Yesterday's trip included Orchard House, the modest house shown here. For twenty years it was the home of the Alcott family. This was after the ill-fated utopian experiment by Bronson, the pater familias, who moved the family to a farm he called Fruitlands where he lost most of his money, and the family nearly went hungry from lack of success at sustaining an ideal community. The house looks small - it IS small, yet it has enough rooms, small though they are, to have been a comfortable home for Bronson and Marmie, Louisa and, at various times all three of her sisters or only some. Ralph Waldo Emerson generously paid many of their expenses, at least until Louisa had a great success with Little Women and supported the family with her writing--many now forgotten additional novels.
In the upstairs room on the right (from our perspective) a tiny white desk is built between the two windows. It is the desk at which we see heI d sitting in this picture. Do not understand how she could have sat there at a very low desk, writing. Her back must have hurt, or maybe she had somehow learned to write at a surface almost at lap level.
She was not the only talented one. Her sister, Mary, was an artist so adept at watercolors she copied and sold Turner paintings. Mary painted in both watercolor and oils many painting, including one in the house of Louisa shortly after she returned from nursing Civil War soldiers, ill, looking much older than she was at the time. Mary also gave art lessons; one of her students Daniel Chester French, the man who did the bronze statue of a Minuteman that stands on Lexington green and has been reproduced in endless history books. He also, most notably, did the Lincoln Memorial statue that is equally well known.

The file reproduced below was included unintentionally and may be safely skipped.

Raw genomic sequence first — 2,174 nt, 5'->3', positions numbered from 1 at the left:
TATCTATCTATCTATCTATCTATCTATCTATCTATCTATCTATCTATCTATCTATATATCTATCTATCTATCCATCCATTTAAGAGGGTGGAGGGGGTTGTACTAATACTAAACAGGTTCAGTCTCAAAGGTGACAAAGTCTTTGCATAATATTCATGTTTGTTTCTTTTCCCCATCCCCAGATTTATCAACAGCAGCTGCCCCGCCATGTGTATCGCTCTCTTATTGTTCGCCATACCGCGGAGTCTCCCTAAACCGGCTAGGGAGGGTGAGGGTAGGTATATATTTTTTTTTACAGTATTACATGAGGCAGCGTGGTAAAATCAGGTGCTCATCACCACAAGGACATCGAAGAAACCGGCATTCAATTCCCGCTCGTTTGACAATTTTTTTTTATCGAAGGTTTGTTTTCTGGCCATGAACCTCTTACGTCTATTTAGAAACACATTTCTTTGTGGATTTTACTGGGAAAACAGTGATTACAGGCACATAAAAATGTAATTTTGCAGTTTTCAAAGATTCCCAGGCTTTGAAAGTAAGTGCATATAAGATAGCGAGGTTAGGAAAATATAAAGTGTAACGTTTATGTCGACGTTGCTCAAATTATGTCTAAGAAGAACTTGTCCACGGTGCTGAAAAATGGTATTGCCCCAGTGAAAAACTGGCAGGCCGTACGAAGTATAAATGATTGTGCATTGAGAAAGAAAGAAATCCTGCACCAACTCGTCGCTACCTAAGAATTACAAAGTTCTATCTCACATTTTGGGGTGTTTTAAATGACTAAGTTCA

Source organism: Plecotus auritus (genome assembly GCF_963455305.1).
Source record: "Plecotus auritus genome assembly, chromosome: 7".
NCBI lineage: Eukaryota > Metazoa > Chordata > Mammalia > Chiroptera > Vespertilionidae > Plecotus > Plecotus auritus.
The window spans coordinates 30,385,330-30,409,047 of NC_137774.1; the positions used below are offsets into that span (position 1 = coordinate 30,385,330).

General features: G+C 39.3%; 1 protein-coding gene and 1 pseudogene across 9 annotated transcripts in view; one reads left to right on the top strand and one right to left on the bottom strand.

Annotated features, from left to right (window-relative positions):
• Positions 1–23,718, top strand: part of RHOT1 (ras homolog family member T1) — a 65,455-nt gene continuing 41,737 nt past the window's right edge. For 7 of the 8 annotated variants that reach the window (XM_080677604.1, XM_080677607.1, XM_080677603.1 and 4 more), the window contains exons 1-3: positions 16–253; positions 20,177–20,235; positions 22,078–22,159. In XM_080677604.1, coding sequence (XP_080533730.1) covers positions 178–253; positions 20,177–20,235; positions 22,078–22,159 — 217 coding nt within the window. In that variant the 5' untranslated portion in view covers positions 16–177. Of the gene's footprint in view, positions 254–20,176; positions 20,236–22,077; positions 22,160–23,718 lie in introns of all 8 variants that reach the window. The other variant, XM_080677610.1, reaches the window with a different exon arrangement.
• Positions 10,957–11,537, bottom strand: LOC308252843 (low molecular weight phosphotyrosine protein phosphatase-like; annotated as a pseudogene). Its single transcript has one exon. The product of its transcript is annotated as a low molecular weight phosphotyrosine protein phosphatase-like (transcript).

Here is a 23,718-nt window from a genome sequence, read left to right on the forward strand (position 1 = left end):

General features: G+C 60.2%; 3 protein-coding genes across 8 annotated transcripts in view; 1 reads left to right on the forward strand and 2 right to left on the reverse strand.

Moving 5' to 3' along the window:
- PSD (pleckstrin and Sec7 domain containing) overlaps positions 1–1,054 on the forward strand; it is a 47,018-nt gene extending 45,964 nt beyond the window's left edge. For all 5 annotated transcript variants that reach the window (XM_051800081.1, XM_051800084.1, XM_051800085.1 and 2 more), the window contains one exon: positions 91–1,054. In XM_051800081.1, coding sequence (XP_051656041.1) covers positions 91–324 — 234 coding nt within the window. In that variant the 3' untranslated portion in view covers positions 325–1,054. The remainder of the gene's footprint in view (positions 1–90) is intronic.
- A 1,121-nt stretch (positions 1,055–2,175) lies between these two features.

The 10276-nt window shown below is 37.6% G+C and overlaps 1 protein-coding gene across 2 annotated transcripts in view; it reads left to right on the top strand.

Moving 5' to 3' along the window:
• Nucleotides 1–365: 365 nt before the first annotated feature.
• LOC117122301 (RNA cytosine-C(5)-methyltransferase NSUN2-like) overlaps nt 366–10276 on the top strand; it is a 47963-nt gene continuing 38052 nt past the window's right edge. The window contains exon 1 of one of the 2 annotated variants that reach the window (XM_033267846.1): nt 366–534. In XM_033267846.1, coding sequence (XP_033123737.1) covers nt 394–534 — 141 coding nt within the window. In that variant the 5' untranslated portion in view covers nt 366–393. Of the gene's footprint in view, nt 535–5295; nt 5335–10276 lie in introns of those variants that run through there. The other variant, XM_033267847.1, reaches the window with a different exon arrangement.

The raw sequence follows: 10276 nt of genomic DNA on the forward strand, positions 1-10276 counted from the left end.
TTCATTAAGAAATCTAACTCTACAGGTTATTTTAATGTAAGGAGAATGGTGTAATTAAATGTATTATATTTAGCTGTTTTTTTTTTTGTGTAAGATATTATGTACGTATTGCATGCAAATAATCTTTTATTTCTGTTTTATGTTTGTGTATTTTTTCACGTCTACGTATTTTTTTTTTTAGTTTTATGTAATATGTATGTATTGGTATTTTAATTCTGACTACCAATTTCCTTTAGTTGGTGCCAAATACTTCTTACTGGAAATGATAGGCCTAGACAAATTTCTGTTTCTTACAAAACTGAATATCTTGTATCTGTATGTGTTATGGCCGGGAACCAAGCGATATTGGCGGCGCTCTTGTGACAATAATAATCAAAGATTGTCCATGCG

Our docent at Orchard House was one of the most knowledgeable docents I've ever heard speaking -- she had answers to every question. She did not give us great indigestible globs of facts, but was even willing to look up an answer to a question I had about a table covering.
With Emerson living next door, Thoreau stopping in frequently, Hawthorne on the other side, all of them dropping in often for an evening of checkers or family dramas or a bit of music on the Chickering piano or the melodean and talking -- oh, surely talking and talking and talking, this tiny house was vibrant with a quality of life that is enviable and rare.
The mid-70s are a surprise! Part of me remains in the 50s -- age, I mean, not decade of 20th century. It's a joy ride, new experiences land in my lap and I've become a better quilter, poet, writer than I expected. It's a rich life for a person never rich financially. Hey, this is what the mid-70s are like!